Another round for Westwood, Poulter
Gentlemen, please, it's time. The traditional last call of the British pubs might rattle through the pines of Augusta National Golf Club this weekend.
Ian Poulter and Lee Westwood could be the toast of England if they end the drought that has plagued that nation's golfers for 14 years.
"There was a lot of talk before this tournament that the English guys are in good form, and they certainly are, and we are sitting at the top of the leaderboard now," Poulter said after his second consecutive 68 on Friday.
With eight English golfers in the field ranked 76th or better in the world, there were high hopes that someone would Nick Faldo at the table for next year's Champions Dinner. The two most likely to succeed have delivered on the promise at the halfway point.
"We're not up at the top of the world rankings by mistake, you know," Westwood said. "We ought to be contending in these major championships in these biggest events where the best players should contend."
Westwood and Poulter -- ranked Nos. 4 and 7 in the world, respectively -- will be in the final pairing today, trying to stay ahead of Tiger Woods and Phil Mickelson among a crowd tied for third just two shots behind. It should be as comfortable as it can be for friends vying for a career-defining victory.
"Have a bit of fun and a bit of an English rivalry," said Poulter, who prevailed already this year in an all-England final at the World Golf Championship-Match Play over Paul Casey. "He took a few dollars off me the other day, so I would like to get some back tomorrow if that's the case."
Said Westwood: "He would remember that. Every pound is a prisoner to him."
Today, however, will be mostly business.
"Well, we won't be cracking jokes on each other's back swings," Westwood said.
There is a growing tide of pressure on an Englishman to deliver something that hasn't happened since before Woods turned pro just months after Faldo's sixth and final major at the 1996 Masters. The focus falls on the group with a wide-angle lens instead of a tight zoom.
"It spurs the group on," Poulter said. "I think it's good to have it as a group rather than one individual. If it's one individual you can overload that person, but the fact that it is a group you can kind of spread that out and it helps the group along."
Westwood agrees, though he is the veteran with 17 years of professional experience and the most major contentions and is the cover boy of the European Tour media guide as last year's leading money winner, a status he held in 2000, too.
"I'm not that much older; I've just been around a long time," said Westwood, 36. "It disperses the pressure a little bit more evenly rather than one person sort of shouldering all of the responsibility. But it's a very individual game, and I've learned that over the years and I really just kind of take care of myself now, what I'm doing."
Westwood has been here before. He had a chance to make putts at both the 2008 U.S. Open and 2009 British Open that would have earned him berths in playoffs. He also tied for third at last year's PGA and fourth at the 2004 British. At Augusta, Westwood led entering Amen Corner on Sunday in 1999 only to fade to sixth.
"That's the first time I had ever experienced a lead in a major championship, so it's bound to come as a bit of a shock," he said.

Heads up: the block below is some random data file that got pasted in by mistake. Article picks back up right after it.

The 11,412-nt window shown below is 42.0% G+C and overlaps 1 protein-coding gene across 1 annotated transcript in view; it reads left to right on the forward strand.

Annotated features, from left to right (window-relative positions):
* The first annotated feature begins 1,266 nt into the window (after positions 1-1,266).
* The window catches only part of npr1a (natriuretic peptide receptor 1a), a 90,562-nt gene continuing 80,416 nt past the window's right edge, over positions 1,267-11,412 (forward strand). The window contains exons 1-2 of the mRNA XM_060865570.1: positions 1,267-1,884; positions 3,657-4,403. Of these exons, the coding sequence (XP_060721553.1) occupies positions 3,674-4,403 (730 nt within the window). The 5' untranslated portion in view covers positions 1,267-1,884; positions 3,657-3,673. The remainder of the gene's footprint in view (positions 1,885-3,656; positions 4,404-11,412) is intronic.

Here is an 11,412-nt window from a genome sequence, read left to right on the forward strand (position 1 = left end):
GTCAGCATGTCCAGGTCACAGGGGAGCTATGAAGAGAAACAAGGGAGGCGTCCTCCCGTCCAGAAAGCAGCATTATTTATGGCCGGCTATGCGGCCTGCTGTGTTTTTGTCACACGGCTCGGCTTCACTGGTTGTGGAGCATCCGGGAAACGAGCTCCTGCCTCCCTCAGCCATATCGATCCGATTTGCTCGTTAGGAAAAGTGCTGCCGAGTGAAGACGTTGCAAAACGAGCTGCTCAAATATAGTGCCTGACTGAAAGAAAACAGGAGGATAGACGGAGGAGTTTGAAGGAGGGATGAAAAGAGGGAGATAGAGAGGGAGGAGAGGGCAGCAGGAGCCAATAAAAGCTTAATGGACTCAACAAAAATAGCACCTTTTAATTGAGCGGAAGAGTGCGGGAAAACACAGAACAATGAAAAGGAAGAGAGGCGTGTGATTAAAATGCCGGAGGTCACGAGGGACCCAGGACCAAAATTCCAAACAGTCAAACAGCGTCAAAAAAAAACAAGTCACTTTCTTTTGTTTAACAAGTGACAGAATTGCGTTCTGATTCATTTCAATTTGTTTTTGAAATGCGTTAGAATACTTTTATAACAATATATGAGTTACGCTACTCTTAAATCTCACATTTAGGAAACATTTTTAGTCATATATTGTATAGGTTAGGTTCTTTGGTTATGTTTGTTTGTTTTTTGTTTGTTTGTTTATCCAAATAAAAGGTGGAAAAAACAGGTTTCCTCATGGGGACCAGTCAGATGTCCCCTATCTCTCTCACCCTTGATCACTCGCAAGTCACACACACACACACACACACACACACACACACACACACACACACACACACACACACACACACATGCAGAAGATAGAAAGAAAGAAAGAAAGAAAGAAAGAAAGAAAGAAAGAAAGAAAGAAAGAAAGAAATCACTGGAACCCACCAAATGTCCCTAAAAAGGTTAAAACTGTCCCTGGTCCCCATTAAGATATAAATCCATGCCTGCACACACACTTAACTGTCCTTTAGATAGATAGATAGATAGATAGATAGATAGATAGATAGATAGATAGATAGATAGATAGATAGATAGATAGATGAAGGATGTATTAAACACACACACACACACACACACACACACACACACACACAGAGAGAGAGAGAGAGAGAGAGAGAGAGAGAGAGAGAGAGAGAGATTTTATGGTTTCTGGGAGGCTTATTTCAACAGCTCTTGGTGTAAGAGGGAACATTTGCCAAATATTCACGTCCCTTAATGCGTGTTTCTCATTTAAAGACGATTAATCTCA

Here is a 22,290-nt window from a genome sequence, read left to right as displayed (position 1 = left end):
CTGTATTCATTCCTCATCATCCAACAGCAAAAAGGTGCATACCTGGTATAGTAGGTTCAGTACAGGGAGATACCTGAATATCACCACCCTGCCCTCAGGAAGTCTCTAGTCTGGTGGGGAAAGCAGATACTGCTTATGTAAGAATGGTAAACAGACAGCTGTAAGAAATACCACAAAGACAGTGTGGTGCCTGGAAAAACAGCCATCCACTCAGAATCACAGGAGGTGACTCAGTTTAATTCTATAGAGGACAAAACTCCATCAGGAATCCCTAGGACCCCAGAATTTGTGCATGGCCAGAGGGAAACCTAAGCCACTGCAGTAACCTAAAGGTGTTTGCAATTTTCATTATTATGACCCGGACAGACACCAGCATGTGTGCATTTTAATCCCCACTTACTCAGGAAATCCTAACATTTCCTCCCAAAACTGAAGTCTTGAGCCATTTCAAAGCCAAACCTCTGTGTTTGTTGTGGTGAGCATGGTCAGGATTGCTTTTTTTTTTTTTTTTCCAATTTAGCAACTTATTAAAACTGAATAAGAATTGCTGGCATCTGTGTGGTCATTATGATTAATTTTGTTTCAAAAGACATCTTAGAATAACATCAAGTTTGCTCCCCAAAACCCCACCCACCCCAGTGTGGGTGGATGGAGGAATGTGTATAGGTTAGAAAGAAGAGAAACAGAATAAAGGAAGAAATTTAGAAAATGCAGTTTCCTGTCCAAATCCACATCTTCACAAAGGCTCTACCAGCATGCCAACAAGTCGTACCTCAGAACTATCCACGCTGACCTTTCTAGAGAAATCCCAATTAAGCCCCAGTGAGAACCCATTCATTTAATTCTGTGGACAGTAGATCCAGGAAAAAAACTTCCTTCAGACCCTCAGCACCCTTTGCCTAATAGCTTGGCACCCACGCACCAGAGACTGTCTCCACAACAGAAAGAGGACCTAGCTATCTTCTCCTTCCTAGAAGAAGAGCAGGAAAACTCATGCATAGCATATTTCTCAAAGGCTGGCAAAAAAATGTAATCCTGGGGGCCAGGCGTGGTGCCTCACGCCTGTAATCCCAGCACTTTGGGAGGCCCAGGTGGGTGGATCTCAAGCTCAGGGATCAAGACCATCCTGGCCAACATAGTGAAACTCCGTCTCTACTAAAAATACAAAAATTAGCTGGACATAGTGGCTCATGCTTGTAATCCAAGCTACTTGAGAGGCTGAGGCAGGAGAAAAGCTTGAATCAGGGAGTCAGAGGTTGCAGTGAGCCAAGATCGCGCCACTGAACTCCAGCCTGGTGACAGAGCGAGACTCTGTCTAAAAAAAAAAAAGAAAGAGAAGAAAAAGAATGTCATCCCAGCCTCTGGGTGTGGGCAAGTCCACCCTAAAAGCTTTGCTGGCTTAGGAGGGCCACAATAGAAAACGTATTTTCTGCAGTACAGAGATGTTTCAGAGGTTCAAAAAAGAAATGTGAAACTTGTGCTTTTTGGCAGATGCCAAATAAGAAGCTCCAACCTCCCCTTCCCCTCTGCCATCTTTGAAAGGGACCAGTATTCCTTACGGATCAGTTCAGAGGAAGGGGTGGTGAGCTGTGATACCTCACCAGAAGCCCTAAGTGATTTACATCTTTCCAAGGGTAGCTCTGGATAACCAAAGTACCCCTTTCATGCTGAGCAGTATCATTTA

Westwood's more ready now.
"It's the only thing really missing in my career," he said of winning a major. "I know I've got the game and I know I've got the temperament. It's just going that one step further and finishing it off."
Poulter, 34, seems to have taken a big step forward since rallying to finish runner-up at the 2008 British Open. Earlier that year, he had created a stir by discreetly posing nude on a magazine cover and stating his goals to ascend to No. 2 in the world behind Woods.
Now with a stateside title and top 10 ranking to bolster his major bid this week, has Poulter vindicated himself?
"Sure, if I win this week, I'll probably go No. 2, which would be lovely," he said. "So I guess it's a workinprogress."
That same could be said for his Masters progress. Though he hasn't missed an Augusta cut in six starts, it took him 12 rounds here to break par, and he has matched his career total of rounds in the 60s already this week.
"I think I've learnt the golf course over the last six years, and to a degree, where I feel very comfortable out there hitting certain shots," he said. "There's a lot of shots that I didn't feel I was very comfortable pulling off six years ago, but certainly I am now. I am more aggressive on the golf course and you have to be aggressive to your targets around this place. You can't let this course intimidate you too much, because you'll back away from the shots you should be taking on."
Counted among the favorites for the first time, Poulter hasn't shied away.
"I like that it's going to put a bit of pressure on me," he said of the attention. "It's going to make me focus."
He is where he envisioned years ago when he worked in a golf shop.
"To be playing Augusta was in my dreams, and to be sitting at the top of the leaderboards was in my dreams as well," Poulter said. "So hopefully we can have a good weekend and be in a similar situation come Sunday night."
While Westwood isn't one to make fashion statements (wearing the same color blue sweater on consecutive days), Poulter's bold clothing choices make you wonder what might look best with a green jacket.
"Absolutely anything," Poulter said.
So this is the moment for the English lads. They've both paid their dues and been in the hunt on major weekends before. Now there's a chance to live up to all the expectations of a nation.
"Who knows?" Poulter said. "Will it be chips or jacket spuds?" Translation: french fries or baked potatoes for the Champions Dinner.
Drain the pints, gentlemen. It's time.
Reach Scott Michaux at (706) 823-3219 or firstname.lastname@example.org.